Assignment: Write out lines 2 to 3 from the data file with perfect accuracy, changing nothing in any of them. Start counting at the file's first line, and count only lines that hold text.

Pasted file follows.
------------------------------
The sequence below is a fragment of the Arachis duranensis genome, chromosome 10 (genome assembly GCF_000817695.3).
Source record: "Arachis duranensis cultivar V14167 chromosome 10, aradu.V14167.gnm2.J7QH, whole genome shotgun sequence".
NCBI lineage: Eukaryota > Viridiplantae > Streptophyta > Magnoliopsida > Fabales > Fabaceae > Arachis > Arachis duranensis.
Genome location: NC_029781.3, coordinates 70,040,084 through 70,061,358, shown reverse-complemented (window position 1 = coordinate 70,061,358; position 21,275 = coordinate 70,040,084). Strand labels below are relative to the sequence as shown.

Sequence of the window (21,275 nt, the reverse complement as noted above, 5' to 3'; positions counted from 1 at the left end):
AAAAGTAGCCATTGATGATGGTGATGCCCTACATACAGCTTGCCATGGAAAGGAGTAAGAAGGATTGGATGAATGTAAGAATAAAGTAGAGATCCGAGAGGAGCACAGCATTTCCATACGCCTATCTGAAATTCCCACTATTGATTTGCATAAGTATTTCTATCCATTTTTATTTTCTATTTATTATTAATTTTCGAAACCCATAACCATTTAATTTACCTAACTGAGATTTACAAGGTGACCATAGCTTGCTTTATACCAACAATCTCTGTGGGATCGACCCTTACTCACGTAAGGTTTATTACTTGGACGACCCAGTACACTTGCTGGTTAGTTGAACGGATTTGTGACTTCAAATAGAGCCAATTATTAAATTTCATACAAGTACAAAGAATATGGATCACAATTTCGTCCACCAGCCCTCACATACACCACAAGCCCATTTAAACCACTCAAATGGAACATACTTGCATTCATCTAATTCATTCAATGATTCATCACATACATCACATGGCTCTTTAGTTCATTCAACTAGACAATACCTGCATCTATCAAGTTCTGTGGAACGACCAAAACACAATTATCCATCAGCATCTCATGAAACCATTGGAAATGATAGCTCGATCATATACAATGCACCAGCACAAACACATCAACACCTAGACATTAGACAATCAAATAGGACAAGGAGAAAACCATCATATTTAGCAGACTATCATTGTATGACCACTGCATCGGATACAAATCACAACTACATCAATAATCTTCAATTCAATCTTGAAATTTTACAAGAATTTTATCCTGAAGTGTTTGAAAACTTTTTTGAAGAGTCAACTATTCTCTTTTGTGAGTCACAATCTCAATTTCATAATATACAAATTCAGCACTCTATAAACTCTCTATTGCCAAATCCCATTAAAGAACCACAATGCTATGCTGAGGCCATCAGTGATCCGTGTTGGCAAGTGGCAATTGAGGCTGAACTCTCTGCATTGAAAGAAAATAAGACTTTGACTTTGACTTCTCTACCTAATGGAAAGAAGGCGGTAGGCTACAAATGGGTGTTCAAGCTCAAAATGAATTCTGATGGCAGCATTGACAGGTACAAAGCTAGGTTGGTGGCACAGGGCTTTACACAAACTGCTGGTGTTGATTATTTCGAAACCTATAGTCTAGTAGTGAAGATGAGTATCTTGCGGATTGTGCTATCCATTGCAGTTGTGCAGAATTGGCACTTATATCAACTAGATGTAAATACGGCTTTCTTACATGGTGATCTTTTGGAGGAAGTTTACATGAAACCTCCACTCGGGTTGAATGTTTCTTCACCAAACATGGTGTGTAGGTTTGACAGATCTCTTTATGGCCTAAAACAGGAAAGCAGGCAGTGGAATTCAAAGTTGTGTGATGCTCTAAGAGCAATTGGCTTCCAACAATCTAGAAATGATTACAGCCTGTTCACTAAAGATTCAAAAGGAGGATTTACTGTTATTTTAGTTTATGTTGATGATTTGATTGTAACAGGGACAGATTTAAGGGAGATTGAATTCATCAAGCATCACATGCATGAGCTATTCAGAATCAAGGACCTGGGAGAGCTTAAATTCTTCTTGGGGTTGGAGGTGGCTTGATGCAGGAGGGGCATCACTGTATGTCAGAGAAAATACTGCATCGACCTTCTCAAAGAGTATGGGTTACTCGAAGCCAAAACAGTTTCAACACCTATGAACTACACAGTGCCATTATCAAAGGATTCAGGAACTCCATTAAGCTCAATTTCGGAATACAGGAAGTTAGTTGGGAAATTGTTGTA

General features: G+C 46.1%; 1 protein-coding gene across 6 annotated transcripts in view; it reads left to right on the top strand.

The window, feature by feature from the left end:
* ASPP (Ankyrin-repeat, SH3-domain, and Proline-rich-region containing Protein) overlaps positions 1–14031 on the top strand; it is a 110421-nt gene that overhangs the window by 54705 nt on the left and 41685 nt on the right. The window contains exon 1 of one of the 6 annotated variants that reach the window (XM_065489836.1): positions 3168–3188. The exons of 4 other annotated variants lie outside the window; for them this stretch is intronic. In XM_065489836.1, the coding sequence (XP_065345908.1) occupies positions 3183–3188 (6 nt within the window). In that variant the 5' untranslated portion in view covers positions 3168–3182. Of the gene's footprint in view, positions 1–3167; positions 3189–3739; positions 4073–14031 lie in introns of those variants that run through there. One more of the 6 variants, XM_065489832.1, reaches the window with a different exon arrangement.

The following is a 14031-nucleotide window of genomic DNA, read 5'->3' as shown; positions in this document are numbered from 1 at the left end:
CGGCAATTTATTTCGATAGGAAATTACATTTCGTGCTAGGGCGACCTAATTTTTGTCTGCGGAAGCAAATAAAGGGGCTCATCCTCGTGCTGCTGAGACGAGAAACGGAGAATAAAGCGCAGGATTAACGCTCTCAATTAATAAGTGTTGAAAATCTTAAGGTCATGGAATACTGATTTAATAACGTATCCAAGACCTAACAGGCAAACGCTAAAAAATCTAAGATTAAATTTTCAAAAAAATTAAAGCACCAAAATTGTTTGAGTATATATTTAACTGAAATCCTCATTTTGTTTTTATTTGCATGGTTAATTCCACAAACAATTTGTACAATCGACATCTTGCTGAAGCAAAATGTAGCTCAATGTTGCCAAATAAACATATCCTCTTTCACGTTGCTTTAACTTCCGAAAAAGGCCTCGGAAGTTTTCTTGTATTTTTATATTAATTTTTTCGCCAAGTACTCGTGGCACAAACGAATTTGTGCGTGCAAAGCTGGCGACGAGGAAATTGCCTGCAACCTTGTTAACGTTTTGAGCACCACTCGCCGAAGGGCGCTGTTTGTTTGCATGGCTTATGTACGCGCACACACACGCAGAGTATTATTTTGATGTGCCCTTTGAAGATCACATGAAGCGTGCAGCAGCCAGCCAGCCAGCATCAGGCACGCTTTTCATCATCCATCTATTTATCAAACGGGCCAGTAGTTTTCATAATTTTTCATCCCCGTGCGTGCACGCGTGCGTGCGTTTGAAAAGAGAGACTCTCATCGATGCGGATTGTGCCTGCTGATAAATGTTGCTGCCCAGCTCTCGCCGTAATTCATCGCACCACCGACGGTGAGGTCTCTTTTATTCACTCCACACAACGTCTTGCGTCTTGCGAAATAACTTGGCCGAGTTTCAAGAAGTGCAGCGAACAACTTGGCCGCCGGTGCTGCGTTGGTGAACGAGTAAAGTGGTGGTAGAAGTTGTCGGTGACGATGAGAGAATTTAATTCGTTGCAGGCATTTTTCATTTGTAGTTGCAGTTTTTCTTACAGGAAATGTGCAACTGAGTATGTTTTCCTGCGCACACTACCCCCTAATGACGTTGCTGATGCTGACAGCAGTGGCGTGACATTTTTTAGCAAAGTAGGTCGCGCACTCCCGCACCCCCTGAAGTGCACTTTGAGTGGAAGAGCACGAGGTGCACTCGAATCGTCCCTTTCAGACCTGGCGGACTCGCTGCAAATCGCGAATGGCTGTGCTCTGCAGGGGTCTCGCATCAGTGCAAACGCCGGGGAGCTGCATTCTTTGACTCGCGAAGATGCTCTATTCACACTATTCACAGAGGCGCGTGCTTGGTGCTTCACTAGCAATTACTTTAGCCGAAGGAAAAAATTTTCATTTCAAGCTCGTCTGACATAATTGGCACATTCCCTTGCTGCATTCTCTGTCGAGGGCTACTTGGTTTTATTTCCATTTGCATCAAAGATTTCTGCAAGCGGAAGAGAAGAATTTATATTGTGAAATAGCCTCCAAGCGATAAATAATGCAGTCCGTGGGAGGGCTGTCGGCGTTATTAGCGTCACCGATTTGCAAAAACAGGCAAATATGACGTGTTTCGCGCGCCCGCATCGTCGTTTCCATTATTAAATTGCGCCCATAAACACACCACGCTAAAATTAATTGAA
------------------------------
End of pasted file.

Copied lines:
Source record: "Arachis duranensis cultivar V14167 chromosome 10, aradu.V14167.gnm2.J7QH, whole genome shotgun sequence".
NCBI lineage: Eukaryota > Viridiplantae > Streptophyta > Magnoliopsida > Fabales > Fabaceae > Arachis > Arachis duranensis.